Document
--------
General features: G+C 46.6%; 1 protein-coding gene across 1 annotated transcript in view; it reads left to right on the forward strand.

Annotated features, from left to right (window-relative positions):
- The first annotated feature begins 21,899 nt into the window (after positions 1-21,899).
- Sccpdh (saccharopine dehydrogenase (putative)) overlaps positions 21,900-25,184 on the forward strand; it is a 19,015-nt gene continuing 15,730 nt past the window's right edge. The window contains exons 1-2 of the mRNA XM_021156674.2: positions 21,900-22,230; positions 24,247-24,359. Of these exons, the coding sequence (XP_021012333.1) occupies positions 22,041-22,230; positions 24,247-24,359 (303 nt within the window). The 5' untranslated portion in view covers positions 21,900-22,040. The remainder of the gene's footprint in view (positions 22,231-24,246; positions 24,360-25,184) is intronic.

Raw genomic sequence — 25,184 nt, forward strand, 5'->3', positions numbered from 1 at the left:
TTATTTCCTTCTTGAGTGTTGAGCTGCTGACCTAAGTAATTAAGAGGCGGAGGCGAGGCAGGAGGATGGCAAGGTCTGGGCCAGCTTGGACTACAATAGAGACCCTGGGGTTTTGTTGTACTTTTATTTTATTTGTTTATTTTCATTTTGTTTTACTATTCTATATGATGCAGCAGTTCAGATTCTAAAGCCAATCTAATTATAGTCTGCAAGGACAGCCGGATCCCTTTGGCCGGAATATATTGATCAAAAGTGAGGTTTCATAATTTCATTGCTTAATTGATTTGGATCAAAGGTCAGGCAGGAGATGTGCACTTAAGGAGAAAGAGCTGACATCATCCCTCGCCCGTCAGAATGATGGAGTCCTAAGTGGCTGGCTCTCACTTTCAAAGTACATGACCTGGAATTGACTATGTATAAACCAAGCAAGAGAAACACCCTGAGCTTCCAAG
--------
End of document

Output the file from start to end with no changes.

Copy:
General features: G+C 46.6%; 1 protein-coding gene across 1 annotated transcript in view; it reads left to right on the forward strand.

Annotated features, from left to right (window-relative positions):
- The first annotated feature begins 21,899 nt into the window (after positions 1-21,899).
- Sccpdh (saccharopine dehydrogenase (putative)) overlaps positions 21,900-25,184 on the forward strand; it is a 19,015-nt gene continuing 15,730 nt past the window's right edge. The window contains exons 1-2 of the mRNA XM_021156674.2: positions 21,900-22,230; positions 24,247-24,359. Of these exons, the coding sequence (XP_021012333.1) occupies positions 22,041-22,230; positions 24,247-24,359 (303 nt within the window). The 5' untranslated portion in view covers positions 21,900-22,040. The remainder of the gene's footprint in view (positions 22,231-24,246; positions 24,360-25,184) is intronic.

Raw genomic sequence — 25,184 nt, forward strand, 5'->3', positions numbered from 1 at the left:
TTATTTCCTTCTTGAGTGTTGAGCTGCTGACCTAAGTAATTAAGAGGCGGAGGCGAGGCAGGAGGATGGCAAGGTCTGGGCCAGCTTGGACTACAATAGAGACCCTGGGGTTTTGTTGTACTTTTATTTTATTTGTTTATTTTCATTTTGTTTTACTATTCTATATGATGCAGCAGTTCAGATTCTAAAGCCAATCTAATTATAGTCTGCAAGGACAGCCGGATCCCTTTGGCCGGAATATATTGATCAAAAGTGAGGTTTCATAATTTCATTGCTTAATTGATTTGGATCAAAGGTCAGGCAGGAGATGTGCACTTAAGGAGAAAGAGCTGACATCATCCCTCGCCCGTCAGAATGATGGAGTCCTAAGTGGCTGGCTCTCACTTTCAAAGTACATGACCTGGAATTGACTATGTATAAACCAAGCAAGAGAAACACCCTGAGCTTCCAAG